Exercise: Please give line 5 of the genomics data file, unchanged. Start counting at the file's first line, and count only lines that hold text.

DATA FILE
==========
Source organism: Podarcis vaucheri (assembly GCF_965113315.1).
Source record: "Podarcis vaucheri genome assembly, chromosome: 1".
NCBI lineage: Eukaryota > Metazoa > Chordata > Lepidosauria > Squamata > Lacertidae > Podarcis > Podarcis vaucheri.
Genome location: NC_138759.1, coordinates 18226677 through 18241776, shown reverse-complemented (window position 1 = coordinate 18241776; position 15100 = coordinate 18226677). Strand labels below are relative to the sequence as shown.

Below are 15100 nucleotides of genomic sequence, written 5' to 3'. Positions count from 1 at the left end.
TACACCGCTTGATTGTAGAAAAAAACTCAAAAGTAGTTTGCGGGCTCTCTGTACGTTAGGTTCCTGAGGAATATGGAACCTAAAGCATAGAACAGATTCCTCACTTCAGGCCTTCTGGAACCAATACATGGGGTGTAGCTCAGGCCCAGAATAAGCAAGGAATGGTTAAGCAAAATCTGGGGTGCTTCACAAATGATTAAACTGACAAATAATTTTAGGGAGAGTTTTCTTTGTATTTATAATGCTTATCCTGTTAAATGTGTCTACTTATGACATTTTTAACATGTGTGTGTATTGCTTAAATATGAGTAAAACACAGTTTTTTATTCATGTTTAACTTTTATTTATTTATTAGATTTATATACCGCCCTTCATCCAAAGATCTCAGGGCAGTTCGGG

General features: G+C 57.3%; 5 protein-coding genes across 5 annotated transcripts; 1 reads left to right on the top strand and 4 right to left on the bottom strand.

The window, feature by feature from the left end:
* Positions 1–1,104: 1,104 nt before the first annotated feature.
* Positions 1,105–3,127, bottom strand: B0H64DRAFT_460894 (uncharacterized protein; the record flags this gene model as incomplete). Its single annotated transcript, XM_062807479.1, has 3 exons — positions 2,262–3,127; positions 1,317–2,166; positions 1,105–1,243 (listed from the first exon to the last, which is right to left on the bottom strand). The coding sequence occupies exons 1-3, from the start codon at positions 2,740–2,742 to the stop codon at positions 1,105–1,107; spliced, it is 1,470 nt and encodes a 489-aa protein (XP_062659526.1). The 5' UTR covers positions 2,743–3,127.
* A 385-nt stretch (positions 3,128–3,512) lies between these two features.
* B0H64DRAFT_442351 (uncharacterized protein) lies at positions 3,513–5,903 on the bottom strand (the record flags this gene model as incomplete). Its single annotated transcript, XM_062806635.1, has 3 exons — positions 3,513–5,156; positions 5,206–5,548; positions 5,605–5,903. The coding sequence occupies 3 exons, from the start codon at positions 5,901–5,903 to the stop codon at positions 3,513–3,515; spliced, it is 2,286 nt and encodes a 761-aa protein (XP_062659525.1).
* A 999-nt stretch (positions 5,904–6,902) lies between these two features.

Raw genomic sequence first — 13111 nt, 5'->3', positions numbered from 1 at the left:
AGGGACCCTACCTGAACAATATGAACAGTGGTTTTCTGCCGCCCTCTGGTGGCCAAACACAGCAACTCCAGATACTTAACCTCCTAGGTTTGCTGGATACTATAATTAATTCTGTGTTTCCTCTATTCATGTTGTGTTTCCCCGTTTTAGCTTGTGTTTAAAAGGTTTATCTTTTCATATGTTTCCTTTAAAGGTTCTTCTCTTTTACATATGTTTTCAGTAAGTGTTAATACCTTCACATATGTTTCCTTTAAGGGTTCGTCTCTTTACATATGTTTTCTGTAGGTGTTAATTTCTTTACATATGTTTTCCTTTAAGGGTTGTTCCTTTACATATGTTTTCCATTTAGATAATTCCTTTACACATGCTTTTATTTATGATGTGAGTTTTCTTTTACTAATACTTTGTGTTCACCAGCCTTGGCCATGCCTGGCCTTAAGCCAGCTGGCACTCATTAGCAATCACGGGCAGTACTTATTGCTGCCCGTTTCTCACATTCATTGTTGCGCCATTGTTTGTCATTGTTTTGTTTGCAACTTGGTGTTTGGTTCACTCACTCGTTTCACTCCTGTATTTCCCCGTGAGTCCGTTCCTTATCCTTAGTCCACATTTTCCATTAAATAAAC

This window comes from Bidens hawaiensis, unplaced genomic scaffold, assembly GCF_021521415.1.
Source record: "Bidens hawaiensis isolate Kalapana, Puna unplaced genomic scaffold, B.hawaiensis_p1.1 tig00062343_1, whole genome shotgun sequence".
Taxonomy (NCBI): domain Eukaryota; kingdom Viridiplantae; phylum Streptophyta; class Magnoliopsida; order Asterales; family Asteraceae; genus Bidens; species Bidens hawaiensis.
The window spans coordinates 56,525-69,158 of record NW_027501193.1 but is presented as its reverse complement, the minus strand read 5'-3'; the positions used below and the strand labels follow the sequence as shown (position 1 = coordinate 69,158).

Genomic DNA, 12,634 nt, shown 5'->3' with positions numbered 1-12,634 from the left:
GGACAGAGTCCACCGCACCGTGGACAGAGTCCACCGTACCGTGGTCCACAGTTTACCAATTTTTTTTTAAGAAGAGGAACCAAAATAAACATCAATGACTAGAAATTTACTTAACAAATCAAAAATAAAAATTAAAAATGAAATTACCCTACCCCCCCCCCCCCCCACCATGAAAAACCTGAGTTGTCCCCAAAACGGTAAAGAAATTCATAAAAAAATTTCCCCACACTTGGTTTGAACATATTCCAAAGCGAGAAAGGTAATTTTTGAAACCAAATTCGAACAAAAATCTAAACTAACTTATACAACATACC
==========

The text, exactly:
Below are 15100 nucleotides of genomic sequence, written 5' to 3'. Positions count from 1 at the left end.